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Space heaters dangerous if not used correctly
Leave at least 1 yard of space around heater
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Winter-time fire safety tips

  • Do not plug space heaters into extension cords or surge protectors, but directly into wall outlets.
  • All heaters need space. Keep things that can burn, such as paper, bedding or furniture, at least 3 feet away from heating equipment.
  • Use heating equipment that has the label of a recognized testing laboratory.
  • Install stationary space heating equipment, water heaters or central heating equipment according to Georgia code and manufacturer’s instruction.
  • Make sure all fuel-burning equipment is vented to the outside to avoid carbon monoxide poisoning. CO is created when fuels burn incompletely. Make sure the venting for exhaust is kept clear and unobstructed, including removal of snow around the outlet to the outside.
  • Install and maintain smoke alarms inside your home to provide early warning of carbon monoxide.
  • Maintain heating equipment and chimneys by having them cleaned and inspected annually by a qualified professional.

Source: Hall County Fire Services, National Fire Protection Association

The past three major fires in Hall County have been caused by space heater misuse, Hall County Fire Chief David Kimbrell said.

And balmy January temperatures don’t help the situation, he noted.

“Sometimes this weather is the worst for space heaters because they use that little space heater to heat up that area where they’re sitting, instead of warming up your whole house in the significant cold weather,” he said.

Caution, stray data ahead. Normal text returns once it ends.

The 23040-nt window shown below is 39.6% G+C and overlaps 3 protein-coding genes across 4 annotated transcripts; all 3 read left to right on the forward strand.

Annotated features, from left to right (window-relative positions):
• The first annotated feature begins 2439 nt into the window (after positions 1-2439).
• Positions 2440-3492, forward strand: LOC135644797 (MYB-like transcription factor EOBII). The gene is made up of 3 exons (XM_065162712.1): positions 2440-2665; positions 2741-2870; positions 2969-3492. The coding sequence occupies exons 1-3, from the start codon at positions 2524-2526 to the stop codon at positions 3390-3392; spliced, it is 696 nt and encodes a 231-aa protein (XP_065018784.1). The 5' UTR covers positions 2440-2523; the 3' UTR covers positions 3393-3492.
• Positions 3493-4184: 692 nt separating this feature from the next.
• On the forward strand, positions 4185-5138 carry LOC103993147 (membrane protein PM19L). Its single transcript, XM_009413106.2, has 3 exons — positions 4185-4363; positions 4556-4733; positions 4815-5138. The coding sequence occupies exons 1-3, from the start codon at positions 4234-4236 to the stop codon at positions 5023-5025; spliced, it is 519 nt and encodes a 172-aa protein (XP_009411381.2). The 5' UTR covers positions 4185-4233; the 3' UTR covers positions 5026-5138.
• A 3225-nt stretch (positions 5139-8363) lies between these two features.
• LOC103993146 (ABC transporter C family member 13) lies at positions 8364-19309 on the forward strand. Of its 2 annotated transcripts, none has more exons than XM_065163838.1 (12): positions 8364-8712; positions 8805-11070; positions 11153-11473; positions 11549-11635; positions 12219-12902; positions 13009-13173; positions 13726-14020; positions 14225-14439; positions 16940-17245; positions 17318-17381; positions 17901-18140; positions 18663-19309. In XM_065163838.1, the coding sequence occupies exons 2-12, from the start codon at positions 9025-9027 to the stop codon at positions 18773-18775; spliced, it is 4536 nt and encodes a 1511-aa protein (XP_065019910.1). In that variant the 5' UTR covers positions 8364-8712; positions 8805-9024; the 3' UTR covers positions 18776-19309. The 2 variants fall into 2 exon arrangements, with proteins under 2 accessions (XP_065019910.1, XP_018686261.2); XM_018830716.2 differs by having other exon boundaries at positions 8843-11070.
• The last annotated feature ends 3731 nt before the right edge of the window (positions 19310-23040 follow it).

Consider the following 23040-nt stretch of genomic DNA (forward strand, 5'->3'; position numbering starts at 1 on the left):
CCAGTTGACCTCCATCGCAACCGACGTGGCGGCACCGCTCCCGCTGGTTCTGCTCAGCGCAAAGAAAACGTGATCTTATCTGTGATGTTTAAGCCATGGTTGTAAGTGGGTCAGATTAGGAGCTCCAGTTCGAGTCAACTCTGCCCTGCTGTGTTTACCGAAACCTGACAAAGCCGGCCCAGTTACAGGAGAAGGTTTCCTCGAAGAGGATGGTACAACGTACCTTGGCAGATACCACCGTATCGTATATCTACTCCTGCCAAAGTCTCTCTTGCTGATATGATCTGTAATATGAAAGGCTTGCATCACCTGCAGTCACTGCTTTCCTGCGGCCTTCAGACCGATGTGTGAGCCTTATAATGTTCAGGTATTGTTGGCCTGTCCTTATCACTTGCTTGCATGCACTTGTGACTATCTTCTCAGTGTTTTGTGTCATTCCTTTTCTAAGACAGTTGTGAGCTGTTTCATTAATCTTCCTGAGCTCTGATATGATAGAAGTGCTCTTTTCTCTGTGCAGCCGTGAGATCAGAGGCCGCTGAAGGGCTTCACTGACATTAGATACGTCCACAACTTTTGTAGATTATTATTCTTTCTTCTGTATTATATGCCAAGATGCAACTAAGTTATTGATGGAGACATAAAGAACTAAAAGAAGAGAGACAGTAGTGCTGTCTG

Space heaters plugged into extension cords can sometimes overload circuits, causing problems. Kimbrell said he uses space heaters, too, but the important thing is to power them correctly.

“If I’m in my office at home working or something, I’ll turn on the little space heater momentarily while I’m in there, instead of heating up the whole house, or in the mornings getting up to shower,” he said.

He recommends plugging the heater directly into an outlet, not into a surge protector and especially not into cheap two-pronged extension cords.

“They’re not made for something like a heater, and the load that a heavy heater pulls,” he said.

He added that there should be a radius of at least a yard of empty space surrounding the heater.

“Put a yard stick, spin it all the way around. Three feet,” he said.

It’s also important to have smoke alarms for when something does go wrong with a heater, or anything else that could cause a fire.

“Medical studies show that basically your nose is asleep for the most part, so that’s why smoke alarms are so important,” he said. “Your ears are still hearing but your nose is not smelling.”

Although building codes require a smoke alarm in every residence, some are neglected, he said.

“A lot of residences don’t have them; a lot of rental properties don’t have them because they’re there when they’re rented, and then the occupants sometimes take them down, remove the batteries, for different things,” he said.

“They are required, but that doesn’t necessarily mean they’re going to be intact.”

Carbon monoxide can also be an issue during the winter, he said.

“Anything that burns — coal, oil, gas, anything that has a flame to it — can cause carbon monoxide,” he said. “You don’t have to worry about that in a totally electric home, unless you have a car in the garage.

“But any of those if they’re not properly maintained, or something’s wrong with them, could cause carbon monoxide, and that happens quite a bit,” he said.

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